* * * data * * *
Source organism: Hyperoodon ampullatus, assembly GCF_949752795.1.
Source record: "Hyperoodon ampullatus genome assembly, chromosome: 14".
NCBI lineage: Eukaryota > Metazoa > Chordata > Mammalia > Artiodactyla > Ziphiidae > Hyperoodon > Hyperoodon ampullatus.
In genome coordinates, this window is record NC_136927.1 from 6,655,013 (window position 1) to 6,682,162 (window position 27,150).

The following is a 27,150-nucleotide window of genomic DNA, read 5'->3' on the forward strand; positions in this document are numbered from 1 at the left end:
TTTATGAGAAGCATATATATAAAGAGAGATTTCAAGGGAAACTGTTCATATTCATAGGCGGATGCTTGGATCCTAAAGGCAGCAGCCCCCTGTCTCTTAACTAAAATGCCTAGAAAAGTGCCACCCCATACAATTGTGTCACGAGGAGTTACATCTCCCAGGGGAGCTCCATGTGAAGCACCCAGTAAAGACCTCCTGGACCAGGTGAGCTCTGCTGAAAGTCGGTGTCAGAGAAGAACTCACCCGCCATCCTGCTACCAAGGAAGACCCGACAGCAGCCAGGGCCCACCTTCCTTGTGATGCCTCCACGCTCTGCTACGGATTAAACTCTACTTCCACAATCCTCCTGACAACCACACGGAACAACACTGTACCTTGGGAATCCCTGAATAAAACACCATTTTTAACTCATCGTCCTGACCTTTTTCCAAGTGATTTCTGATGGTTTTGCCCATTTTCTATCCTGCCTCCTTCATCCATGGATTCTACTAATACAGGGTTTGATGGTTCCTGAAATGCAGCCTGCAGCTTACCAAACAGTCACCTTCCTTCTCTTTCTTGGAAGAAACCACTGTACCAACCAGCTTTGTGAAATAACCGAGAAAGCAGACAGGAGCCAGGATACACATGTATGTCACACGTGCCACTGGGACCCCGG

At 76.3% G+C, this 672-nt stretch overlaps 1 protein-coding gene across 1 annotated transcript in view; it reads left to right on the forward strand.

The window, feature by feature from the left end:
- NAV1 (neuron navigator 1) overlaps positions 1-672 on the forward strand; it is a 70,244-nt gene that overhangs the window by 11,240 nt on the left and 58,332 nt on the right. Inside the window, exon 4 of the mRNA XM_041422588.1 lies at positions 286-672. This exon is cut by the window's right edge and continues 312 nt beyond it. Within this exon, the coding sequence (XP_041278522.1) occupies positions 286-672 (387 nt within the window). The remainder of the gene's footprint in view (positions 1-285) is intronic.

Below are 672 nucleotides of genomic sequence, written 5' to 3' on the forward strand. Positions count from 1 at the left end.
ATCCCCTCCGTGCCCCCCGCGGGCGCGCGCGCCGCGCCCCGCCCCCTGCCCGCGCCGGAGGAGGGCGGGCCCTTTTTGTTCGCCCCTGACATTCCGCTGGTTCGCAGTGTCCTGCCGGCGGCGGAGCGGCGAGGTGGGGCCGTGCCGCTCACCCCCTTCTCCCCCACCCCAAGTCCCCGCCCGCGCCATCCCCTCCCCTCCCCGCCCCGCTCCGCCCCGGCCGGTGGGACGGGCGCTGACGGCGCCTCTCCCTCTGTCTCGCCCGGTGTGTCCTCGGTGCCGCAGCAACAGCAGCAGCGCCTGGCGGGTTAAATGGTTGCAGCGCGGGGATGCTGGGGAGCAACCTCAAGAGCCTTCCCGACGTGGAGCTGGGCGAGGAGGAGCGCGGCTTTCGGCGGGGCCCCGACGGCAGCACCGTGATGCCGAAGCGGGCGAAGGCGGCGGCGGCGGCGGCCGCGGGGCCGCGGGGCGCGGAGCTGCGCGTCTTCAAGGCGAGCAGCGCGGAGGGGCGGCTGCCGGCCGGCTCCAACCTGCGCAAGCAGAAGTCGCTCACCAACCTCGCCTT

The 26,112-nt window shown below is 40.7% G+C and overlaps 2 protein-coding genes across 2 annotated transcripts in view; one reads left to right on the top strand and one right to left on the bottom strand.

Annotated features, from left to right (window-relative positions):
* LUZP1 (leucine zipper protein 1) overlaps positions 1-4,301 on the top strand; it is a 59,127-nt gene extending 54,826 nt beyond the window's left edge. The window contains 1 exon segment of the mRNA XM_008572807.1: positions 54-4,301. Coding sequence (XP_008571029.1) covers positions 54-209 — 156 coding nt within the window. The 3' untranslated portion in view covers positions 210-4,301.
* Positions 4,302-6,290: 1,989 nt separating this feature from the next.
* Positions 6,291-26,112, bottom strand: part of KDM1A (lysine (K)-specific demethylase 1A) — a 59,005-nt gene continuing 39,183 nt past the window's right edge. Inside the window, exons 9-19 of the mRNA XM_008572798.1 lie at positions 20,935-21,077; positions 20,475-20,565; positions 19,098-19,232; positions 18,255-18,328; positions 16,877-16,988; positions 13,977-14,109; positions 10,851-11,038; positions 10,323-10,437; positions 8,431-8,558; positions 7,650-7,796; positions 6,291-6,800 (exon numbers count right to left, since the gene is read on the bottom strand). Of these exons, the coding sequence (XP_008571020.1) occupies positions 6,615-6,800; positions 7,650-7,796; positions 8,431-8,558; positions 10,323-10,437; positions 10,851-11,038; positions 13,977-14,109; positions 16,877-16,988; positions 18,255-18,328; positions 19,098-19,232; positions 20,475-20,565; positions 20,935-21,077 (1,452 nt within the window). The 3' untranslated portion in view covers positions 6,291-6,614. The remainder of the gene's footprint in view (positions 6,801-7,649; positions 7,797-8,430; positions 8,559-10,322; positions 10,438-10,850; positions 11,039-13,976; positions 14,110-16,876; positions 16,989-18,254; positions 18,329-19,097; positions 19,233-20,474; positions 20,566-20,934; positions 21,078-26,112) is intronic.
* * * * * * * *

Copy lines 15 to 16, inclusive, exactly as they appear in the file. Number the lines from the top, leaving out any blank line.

* Positions 4,302-6,290: 1,989 nt separating this feature from the next.
* Positions 6,291-26,112, bottom strand: part of KDM1A (lysine (K)-specific demethylase 1A) — a 59,005-nt gene continuing 39,183 nt past the window's right edge. Inside the window, exons 9-19 of the mRNA XM_008572798.1 lie at positions 20,935-21,077; positions 20,475-20,565; positions 19,098-19,232; positions 18,255-18,328; positions 16,877-16,988; positions 13,977-14,109; positions 10,851-11,038; positions 10,323-10,437; positions 8,431-8,558; positions 7,650-7,796; positions 6,291-6,800 (exon numbers count right to left, since the gene is read on the bottom strand). Of these exons, the coding sequence (XP_008571020.1) occupies positions 6,615-6,800; positions 7,650-7,796; positions 8,431-8,558; positions 10,323-10,437; positions 10,851-11,038; positions 13,977-14,109; positions 16,877-16,988; positions 18,255-18,328; positions 19,098-19,232; positions 20,475-20,565; positions 20,935-21,077 (1,452 nt within the window). The 3' untranslated portion in view covers positions 6,291-6,614. The remainder of the gene's footprint in view (positions 6,801-7,649; positions 7,797-8,430; positions 8,559-10,322; positions 10,438-10,850; positions 11,039-13,976; positions 14,110-16,876; positions 16,989-18,254; positions 18,329-19,097; positions 19,233-20,474; positions 20,566-20,934; positions 21,078-26,112) is intronic.